Harrisonburg Community Health Center Uses Action Planning to Improve Diabetes Measures

Vanessa Yoder, RN

"Vanessa Yoder, RN, meets with a patient"

Harrisonburg Community Health Center, Inc. (HCHC) serves patients in the city of Harrisonburg and Rockingham County, VA.

About 91% of their patients are below 200% of the federal poverty level (FPL). About 56% of patients are below 100% of the FPL.

Their patients include members from an immigrant resettlement community, and 36% speaks a language other than English as their primary language.

HCHC sees many cultural influences with regard to diet and health.


HCHC believed they were doing all they could about diabetes until they analyzed their data. In 2018, they had a diabetes targeted technical assistance (TA) site visit. They worked with experts to develop a diabetes action plan.

Action Plan

First, they identified challenges that impact their diabetes program:

  • The number of patients at the health center doubled in a short period. This doubled the number of patients diagnosed with diabetes. Most new patients have uncontrolled diabetes.
  • Many non-English speaking patients had problems using public transportation. This caused them to miss appointments.
  • They experienced high staff turnover of diabetes educators, and none were bilingual.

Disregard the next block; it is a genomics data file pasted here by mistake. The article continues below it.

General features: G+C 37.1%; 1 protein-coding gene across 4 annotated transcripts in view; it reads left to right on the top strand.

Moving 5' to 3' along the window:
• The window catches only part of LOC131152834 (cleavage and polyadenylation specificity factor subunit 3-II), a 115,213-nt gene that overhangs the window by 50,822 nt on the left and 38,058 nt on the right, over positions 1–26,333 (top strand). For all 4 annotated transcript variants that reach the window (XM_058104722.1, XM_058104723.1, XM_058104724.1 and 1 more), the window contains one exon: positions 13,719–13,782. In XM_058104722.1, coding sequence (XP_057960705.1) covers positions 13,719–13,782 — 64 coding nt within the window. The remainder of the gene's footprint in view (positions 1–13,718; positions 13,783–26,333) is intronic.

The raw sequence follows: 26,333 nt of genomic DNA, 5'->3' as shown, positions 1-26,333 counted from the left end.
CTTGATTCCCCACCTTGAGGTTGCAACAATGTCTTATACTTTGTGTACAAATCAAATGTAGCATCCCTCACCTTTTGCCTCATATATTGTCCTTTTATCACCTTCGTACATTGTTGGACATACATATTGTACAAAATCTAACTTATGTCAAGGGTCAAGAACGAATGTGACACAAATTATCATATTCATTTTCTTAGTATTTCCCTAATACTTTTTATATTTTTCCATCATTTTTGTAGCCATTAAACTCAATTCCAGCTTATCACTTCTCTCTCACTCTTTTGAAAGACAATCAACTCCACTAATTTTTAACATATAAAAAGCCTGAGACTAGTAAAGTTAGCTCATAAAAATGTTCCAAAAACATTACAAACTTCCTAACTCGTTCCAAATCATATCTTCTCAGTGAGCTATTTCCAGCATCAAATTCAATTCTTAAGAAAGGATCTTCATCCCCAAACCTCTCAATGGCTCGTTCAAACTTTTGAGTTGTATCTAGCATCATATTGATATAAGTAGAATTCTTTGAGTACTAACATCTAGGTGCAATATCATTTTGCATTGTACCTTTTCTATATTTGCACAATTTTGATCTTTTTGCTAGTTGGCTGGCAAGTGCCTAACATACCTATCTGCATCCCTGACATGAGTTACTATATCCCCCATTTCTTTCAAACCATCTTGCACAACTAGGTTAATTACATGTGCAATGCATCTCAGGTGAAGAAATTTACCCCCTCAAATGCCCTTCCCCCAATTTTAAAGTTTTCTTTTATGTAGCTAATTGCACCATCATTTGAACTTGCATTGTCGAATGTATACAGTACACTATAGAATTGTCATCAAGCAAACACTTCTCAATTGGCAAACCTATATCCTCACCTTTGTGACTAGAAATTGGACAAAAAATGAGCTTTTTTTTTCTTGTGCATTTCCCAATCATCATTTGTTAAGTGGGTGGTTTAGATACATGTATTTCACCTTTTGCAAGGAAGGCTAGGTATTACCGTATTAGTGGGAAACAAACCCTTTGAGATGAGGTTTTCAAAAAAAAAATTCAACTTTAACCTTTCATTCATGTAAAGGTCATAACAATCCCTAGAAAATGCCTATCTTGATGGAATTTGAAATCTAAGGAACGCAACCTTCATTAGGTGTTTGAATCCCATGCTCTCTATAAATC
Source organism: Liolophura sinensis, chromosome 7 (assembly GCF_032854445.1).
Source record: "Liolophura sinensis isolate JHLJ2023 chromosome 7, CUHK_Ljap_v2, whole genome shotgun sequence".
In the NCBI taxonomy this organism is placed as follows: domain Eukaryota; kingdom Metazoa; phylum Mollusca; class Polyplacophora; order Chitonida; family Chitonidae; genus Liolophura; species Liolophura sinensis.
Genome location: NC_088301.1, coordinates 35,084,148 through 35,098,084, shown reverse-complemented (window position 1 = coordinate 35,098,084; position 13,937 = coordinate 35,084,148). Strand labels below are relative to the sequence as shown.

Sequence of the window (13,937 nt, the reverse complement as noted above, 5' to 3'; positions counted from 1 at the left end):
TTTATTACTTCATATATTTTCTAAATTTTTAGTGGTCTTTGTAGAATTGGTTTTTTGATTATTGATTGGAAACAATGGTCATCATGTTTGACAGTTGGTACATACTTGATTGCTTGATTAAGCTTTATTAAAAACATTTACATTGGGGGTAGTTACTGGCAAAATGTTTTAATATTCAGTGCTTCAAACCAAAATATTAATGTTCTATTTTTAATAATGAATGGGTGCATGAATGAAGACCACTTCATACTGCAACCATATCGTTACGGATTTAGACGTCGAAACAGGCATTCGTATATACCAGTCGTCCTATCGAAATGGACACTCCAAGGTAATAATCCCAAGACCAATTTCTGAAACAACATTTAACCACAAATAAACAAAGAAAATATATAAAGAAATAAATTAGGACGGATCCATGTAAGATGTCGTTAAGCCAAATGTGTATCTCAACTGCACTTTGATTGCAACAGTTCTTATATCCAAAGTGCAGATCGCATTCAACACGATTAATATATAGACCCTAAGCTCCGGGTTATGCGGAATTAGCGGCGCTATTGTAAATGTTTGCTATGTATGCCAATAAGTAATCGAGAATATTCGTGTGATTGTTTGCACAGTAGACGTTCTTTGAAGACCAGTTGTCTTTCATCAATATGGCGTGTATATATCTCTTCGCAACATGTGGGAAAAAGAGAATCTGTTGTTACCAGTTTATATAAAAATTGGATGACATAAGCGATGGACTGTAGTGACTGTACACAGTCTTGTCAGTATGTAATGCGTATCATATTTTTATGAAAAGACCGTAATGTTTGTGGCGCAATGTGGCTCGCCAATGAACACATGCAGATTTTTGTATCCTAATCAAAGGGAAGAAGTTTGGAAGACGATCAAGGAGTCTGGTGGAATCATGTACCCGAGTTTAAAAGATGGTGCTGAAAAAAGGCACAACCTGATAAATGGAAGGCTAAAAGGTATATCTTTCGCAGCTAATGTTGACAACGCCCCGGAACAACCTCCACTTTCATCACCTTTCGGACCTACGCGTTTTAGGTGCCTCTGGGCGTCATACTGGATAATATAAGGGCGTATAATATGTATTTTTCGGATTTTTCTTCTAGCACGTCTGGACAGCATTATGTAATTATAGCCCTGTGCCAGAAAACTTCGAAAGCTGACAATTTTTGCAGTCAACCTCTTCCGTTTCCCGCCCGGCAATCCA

Next, they identified three action steps for the next year:

  • Care Coordinators:  Focus on bringing patients back. When patients returned, their diabetes was often uncontrolled. Patients began weekly food diaries and biweekly check-in calls. Through the check-in calls, coordinators identify issues every two weeks instead of at quarterly Diabetes Management provider visits.
  • Diabetes Nurse Educators:  Hire diabetes nurse educators who speak multiple languages. High turnover was a challenge, but they worked with the local hospital’s diabetes education program. These nurses establish patient trust, so they can discuss cultural challenges in managing diabetes.
  • Provider Engagement:  Increase provider engagement with best practices and identify a provider champion. The champion engages the provider team on how to improve and standardize diabetes management. They created provider dashboards, which display monthly patient data on several measures. All provider data is visible, so providers with good data can support others.

Outcomes and Data

  • HCHC’s uncontrolled or untested A1C measure was at 39% and went to 31% within a year of implementing this program. (The health center program national average is 32% uncontrolled.)
  • Patients report how much better they feel. They are more alert and able to work and care for their families.
  • Job satisfaction with the nurses and care coordinators has increased.
  • Care coordinator positions will pay for themselves by process management and billing Medicare wellness exams.
Date Last Reviewed:  November 2019

More Information

Health center's Uniform Data System (UDS) data
For more information about this promising practice, contact:
Lisa Bricker, RN, MS, Executive Director
Erin Frazier, RN, BSN, Director of Operations